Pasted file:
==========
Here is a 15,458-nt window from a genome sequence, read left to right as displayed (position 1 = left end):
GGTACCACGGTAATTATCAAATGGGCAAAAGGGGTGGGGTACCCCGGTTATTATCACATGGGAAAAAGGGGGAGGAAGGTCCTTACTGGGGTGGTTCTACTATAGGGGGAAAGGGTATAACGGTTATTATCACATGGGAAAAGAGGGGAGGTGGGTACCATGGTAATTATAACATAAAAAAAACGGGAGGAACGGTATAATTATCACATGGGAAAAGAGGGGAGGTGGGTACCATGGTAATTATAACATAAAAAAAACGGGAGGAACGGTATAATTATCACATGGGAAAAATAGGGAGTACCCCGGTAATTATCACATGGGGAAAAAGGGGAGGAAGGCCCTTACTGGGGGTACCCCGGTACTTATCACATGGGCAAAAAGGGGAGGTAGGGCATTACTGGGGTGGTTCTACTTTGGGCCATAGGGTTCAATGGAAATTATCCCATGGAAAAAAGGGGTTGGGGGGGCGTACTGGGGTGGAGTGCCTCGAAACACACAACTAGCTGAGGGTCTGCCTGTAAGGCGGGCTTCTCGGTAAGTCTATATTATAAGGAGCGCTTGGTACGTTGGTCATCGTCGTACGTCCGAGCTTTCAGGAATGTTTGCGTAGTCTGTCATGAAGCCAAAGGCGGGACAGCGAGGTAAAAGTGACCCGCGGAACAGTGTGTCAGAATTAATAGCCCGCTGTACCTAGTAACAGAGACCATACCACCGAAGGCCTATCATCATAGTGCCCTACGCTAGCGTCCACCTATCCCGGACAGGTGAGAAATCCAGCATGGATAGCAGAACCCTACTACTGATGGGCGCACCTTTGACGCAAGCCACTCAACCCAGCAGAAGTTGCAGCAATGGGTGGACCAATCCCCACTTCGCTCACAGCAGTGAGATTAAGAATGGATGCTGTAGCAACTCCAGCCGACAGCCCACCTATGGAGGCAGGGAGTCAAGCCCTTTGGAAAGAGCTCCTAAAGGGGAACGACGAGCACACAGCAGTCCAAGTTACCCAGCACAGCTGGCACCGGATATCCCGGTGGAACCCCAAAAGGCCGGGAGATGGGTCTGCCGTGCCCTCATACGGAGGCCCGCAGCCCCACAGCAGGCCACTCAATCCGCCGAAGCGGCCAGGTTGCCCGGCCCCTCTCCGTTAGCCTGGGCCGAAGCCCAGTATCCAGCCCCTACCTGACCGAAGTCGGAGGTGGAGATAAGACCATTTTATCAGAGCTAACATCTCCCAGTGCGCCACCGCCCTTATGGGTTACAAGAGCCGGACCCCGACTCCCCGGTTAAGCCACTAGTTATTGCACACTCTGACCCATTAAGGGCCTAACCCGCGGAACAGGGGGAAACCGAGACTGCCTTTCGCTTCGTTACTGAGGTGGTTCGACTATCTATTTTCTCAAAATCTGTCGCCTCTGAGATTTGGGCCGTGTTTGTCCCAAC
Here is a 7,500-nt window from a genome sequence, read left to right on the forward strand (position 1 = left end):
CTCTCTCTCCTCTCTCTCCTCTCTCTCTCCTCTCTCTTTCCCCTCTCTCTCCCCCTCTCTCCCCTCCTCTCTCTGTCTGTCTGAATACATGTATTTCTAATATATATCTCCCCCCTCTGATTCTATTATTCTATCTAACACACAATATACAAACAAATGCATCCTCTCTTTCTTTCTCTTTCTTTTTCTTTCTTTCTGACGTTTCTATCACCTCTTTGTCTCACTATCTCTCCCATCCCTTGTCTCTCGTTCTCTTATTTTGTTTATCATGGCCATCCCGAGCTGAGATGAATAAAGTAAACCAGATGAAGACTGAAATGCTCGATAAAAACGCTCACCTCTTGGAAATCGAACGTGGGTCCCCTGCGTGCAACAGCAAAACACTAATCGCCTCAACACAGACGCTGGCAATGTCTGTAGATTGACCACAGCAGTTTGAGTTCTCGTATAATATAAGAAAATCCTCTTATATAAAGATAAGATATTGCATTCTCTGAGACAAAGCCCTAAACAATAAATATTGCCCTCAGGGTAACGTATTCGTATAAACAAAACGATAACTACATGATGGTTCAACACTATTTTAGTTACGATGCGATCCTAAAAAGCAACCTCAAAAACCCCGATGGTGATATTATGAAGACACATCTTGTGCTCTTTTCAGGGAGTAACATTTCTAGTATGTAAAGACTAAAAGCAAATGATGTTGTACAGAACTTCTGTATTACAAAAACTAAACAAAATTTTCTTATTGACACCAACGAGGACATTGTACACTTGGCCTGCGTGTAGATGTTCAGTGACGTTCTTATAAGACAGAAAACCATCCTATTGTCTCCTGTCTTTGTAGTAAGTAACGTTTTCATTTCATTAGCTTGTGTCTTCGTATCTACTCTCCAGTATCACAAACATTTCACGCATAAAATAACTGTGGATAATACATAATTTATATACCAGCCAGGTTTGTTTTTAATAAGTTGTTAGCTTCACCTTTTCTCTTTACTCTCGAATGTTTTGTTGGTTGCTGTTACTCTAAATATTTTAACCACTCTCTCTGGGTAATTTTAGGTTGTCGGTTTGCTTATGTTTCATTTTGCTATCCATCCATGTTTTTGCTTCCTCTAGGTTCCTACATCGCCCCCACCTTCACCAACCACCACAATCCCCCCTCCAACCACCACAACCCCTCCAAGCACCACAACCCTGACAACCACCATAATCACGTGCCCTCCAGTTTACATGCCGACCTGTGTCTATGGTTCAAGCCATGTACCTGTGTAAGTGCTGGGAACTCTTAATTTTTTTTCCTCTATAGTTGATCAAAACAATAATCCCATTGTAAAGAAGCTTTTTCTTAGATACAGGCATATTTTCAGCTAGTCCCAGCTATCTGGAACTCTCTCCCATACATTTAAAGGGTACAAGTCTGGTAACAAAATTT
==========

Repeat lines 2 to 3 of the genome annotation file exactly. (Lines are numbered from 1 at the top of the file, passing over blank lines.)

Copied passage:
GGTACCACGGTAATTATCAAATGGGCAAAAGGGGTGGGGTACCCCGGTTATTATCACATGGGAAAAAGGGGGAGGAAGGTCCTTACTGGGGTGGTTCTACTATAGGGGGAAAGGGTATAACGGTTATTATCACATGGGAAAAGAGGGGAGGTGGGTACCATGGTAATTATAACATAAAAAAAACGGGAGGAACGGTATAATTATCACATGGGAAAAGAGGGGAGGTGGGTACCATGGTAATTATAACATAAAAAAAACGGGAGGAACGGTATAATTATCACATGGGAAAAATAGGGAGTACCCCGGTAATTATCACATGGGGAAAAAGGGGAGGAAGGCCCTTACTGGGGGTACCCCGGTACTTATCACATGGGCAAAAAGGGGAGGTAGGGCATTACTGGGGTGGTTCTACTTTGGGCCATAGGGTTCAATGGAAATTATCCCATGGAAAAAAGGGGTTGGGGGGGCGTACTGGGGTGGAGTGCCTCGAAACACACAACTAGCTGAGGGTCTGCCTGTAAGGCGGGCTTCTCGGTAAGTCTATATTATAAGGAGCGCTTGGTACGTTGGTCATCGTCGTACGTCCGAGCTTTCAGGAATGTTTGCGTAGTCTGTCATGAAGCCAAAGGCGGGACAGCGAGGTAAAAGTGACCCGCGGAACAGTGTGTCAGAATTAATAGCCCGCTGTACCTAGTAACAGAGACCATACCACCGAAGGCCTATCATCATAGTGCCCTACGCTAGCGTCCACCTATCCCGGACAGGTGAGAAATCCAGCATGGATAGCAGAACCCTACTACTGATGGGCGCACCTTTGACGCAAGCCACTCAACCCAGCAGAAGTTGCAGCAATGGGTGGACCAATCCCCACTTCGCTCACAGCAGTGAGATTAAGAATGGATGCTGTAGCAACTCCAGCCGACAGCCCACCTATGGAGGCAGGGAGTCAAGCCCTTTGGAAAGAGCTCCTAAAGGGGAACGACGAGCACACAGCAGTCCAAGTTACCCAGCACAGCTGGCACCGGATATCCCGGTGGAACCCCAAAAGGCCGGGAGATGGGTCTGCCGTGCCCTCATACGGAGGCCCGCAGCCCCACAGCAGGCCACTCAATCCGCCGAAGCGGCCAGGTTGCCCGGCCCCTCTCCGTTAGCCTGGGCCGAAGCCCAGTATCCAGCCCCTACCTGACCGAAGTCGGAGGTGGAGATAAGACCATTTTATCAGAGCTAACATCTCCCAGTGCGCCACCGCCCTTATGGGTTACAAGAGCCGGACCCCGACTCCCCGGTTAAGCCACTAGTTATTGCACACTCTGACCCATTAAGGGCCTAACCCGCGGAACAGGGGGAAACCGAGACTGCCTTTCGCTTCGTTACTGAGGTGGTTCGACTATCTATTTTCTCAAAATCTGTCGCCTCTGAGATTTGGGCCGTGTTTGTCCCAAC
Here is a 7,500-nt window from a genome sequence, read left to right on the forward strand (position 1 = left end):